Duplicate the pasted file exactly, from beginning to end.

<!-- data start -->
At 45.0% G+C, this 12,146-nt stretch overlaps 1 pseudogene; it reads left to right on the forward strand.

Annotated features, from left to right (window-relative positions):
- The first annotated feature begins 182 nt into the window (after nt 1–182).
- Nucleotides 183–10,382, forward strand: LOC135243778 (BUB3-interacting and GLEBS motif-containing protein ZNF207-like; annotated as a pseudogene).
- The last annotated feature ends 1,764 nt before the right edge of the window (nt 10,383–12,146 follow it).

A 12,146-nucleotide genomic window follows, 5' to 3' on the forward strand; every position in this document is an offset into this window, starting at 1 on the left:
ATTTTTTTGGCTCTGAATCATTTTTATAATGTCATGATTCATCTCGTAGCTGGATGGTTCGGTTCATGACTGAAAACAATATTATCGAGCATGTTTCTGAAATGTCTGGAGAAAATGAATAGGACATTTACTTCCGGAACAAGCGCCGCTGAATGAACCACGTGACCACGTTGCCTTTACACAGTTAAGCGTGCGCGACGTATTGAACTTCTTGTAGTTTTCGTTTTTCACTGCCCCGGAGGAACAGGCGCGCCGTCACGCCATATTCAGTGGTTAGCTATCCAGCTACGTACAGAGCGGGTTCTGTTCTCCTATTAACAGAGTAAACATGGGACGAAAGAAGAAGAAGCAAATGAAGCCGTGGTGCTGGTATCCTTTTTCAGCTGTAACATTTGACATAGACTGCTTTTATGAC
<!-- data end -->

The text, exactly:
At 45.0% G+C, this 12,146-nt stretch overlaps 1 pseudogene; it reads left to right on the forward strand.

Annotated features, from left to right (window-relative positions):
- The first annotated feature begins 182 nt into the window (after nt 1–182).
- Nucleotides 183–10,382, forward strand: LOC135243778 (BUB3-interacting and GLEBS motif-containing protein ZNF207-like; annotated as a pseudogene).
- The last annotated feature ends 1,764 nt before the right edge of the window (nt 10,383–12,146 follow it).

A 12,146-nucleotide genomic window follows, 5' to 3' on the forward strand; every position in this document is an offset into this window, starting at 1 on the left:
ATTTTTTTGGCTCTGAATCATTTTTATAATGTCATGATTCATCTCGTAGCTGGATGGTTCGGTTCATGACTGAAAACAATATTATCGAGCATGTTTCTGAAATGTCTGGAGAAAATGAATAGGACATTTACTTCCGGAACAAGCGCCGCTGAATGAACCACGTGACCACGTTGCCTTTACACAGTTAAGCGTGCGCGACGTATTGAACTTCTTGTAGTTTTCGTTTTTCACTGCCCCGGAGGAACAGGCGCGCCGTCACGCCATATTCAGTGGTTAGCTATCCAGCTACGTACAGAGCGGGTTCTGTTCTCCTATTAACAGAGTAAACATGGGACGAAAGAAGAAGAAGCAAATGAAGCCGTGGTGCTGGTATCCTTTTTCAGCTGTAACATTTGACATAGACTGCTTTTATGAC